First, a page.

This lesson has students investigate area using three area axioms. Students are lead through the investigation by key questions. Additional guidance may be necessary for students to comprehend the ideas explained in the overview.
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Topic: Axioms of Area
The Student Will investigate and apply the foundational ideas of area.
Prior Knowledge:.axiomatic method
Motivational Problem: Draw a strange, asymmetric diagram (perhaps a map of the United States). Ask "How would we go about measuring the area of this region?"
The primary idea to elicit from the motivational problem is that we would probably look to break down the unusual figure into a number of small, familiar figures whose areas are easy to find. Regions like squares, triangle, rectangles, etc. But if we didn't know the formulas for the areas of these figures, what then? We must postulate the area of one, and hope the others will follow. Which area seems most foundational?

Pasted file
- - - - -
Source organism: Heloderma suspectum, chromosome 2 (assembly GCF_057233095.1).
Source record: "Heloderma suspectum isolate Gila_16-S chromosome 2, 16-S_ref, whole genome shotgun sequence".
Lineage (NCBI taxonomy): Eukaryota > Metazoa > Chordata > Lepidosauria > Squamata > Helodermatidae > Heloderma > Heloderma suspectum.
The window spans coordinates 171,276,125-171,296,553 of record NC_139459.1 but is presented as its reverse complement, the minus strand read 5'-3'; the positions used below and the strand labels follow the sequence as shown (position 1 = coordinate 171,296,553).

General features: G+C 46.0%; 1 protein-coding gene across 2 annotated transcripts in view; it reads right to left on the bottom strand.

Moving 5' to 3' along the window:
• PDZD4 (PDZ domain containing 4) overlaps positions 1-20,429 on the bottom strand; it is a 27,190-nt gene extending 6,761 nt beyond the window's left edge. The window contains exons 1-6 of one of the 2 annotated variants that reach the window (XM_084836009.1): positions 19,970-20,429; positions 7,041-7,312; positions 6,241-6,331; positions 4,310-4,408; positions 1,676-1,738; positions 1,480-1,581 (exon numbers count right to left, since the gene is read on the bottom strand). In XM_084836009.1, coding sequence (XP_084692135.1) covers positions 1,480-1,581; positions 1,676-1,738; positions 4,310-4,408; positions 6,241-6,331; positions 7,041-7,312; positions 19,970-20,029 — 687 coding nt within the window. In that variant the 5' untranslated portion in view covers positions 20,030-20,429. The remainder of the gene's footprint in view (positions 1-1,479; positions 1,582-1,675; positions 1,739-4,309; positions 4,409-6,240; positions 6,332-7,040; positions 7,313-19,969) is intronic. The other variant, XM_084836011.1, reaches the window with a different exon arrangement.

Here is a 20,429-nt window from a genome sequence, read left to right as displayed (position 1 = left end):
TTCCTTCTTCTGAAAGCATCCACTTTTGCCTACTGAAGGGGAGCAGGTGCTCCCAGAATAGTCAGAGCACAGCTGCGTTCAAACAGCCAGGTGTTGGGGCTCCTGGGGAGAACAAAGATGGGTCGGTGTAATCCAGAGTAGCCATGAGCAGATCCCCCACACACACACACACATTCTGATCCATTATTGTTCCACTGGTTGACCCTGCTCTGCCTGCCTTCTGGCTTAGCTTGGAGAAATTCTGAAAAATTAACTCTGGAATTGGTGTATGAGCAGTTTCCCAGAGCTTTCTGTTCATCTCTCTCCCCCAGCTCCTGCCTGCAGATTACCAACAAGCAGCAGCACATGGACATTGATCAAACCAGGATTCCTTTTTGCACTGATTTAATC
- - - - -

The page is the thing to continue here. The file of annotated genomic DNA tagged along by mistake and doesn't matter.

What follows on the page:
The three postulates of area are:
The area of a square is side squared.
If two figures are congruent, then they have the same area (Area Congruence Postulate)
The area of a region is the sum of the areas of its non-overlapping parts (Area Addition Postulate)
Assume these postulates, you can find the area of a rectangle by extending each side by the other lenght, thereby creating a square--the square can be decomposed into two squares and two congruent rectangles, and by the AAP and some algebra, you can prove that A=bh. Key Questions: What is area? Why is the area of a square side squared? Why is the area addition addition postulate true? What postulate is AAP reminiscent of?
Looking Ahead: From these posulates, we will derive all the area formulas.